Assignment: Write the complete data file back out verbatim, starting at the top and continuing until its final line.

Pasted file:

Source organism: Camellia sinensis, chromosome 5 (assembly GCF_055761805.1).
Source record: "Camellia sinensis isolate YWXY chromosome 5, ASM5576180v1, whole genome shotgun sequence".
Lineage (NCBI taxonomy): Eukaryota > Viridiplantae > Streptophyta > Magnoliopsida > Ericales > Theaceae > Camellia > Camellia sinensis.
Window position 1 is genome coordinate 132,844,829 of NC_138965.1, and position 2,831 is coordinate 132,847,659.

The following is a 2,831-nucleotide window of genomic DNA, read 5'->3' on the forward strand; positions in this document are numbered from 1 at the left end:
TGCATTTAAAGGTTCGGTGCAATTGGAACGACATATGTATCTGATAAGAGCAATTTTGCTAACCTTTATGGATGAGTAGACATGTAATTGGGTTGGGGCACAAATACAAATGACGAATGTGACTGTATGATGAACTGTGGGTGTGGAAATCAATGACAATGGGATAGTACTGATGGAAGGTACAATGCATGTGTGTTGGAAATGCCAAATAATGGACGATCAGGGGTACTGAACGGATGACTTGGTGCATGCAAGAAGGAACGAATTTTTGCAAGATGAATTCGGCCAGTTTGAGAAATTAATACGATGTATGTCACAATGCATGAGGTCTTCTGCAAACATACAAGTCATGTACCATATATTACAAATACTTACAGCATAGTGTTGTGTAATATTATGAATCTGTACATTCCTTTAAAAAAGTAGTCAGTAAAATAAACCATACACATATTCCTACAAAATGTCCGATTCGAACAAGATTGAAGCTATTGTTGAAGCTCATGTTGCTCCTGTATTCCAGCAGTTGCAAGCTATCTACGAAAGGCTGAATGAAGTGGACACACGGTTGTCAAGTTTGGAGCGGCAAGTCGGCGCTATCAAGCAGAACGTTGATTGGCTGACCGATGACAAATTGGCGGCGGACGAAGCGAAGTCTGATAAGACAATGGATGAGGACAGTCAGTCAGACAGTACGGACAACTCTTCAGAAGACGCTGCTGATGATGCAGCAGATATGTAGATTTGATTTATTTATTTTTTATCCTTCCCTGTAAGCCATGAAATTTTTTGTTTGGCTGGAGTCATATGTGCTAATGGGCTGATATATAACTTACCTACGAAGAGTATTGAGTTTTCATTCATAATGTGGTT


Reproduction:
Source organism: Camellia sinensis, chromosome 5 (assembly GCF_055761805.1).
Source record: "Camellia sinensis isolate YWXY chromosome 5, ASM5576180v1, whole genome shotgun sequence".
Lineage (NCBI taxonomy): Eukaryota > Viridiplantae > Streptophyta > Magnoliopsida > Ericales > Theaceae > Camellia > Camellia sinensis.
Window position 1 is genome coordinate 132,844,829 of NC_138965.1, and position 2,831 is coordinate 132,847,659.

The following is a 2,831-nucleotide window of genomic DNA, read 5'->3' on the forward strand; positions in this document are numbered from 1 at the left end:
TGCATTTAAAGGTTCGGTGCAATTGGAACGACATATGTATCTGATAAGAGCAATTTTGCTAACCTTTATGGATGAGTAGACATGTAATTGGGTTGGGGCACAAATACAAATGACGAATGTGACTGTATGATGAACTGTGGGTGTGGAAATCAATGACAATGGGATAGTACTGATGGAAGGTACAATGCATGTGTGTTGGAAATGCCAAATAATGGACGATCAGGGGTACTGAACGGATGACTTGGTGCATGCAAGAAGGAACGAATTTTTGCAAGATGAATTCGGCCAGTTTGAGAAATTAATACGATGTATGTCACAATGCATGAGGTCTTCTGCAAACATACAAGTCATGTACCATATATTACAAATACTTACAGCATAGTGTTGTGTAATATTATGAATCTGTACATTCCTTTAAAAAAGTAGTCAGTAAAATAAACCATACACATATTCCTACAAAATGTCCGATTCGAACAAGATTGAAGCTATTGTTGAAGCTCATGTTGCTCCTGTATTCCAGCAGTTGCAAGCTATCTACGAAAGGCTGAATGAAGTGGACACACGGTTGTCAAGTTTGGAGCGGCAAGTCGGCGCTATCAAGCAGAACGTTGATTGGCTGACCGATGACAAATTGGCGGCGGACGAAGCGAAGTCTGATAAGACAATGGATGAGGACAGTCAGTCAGACAGTACGGACAACTCTTCAGAAGACGCTGCTGATGATGCAGCAGATATGTAGATTTGATTTATTTATTTTTTATCCTTCCCTGTAAGCCATGAAATTTTTTGTTTGGCTGGAGTCATATGTGCTAATGGGCTGATATATAACTTACCTACGAAGAGTATTGAGTTTTCATTCATAATGTGGTT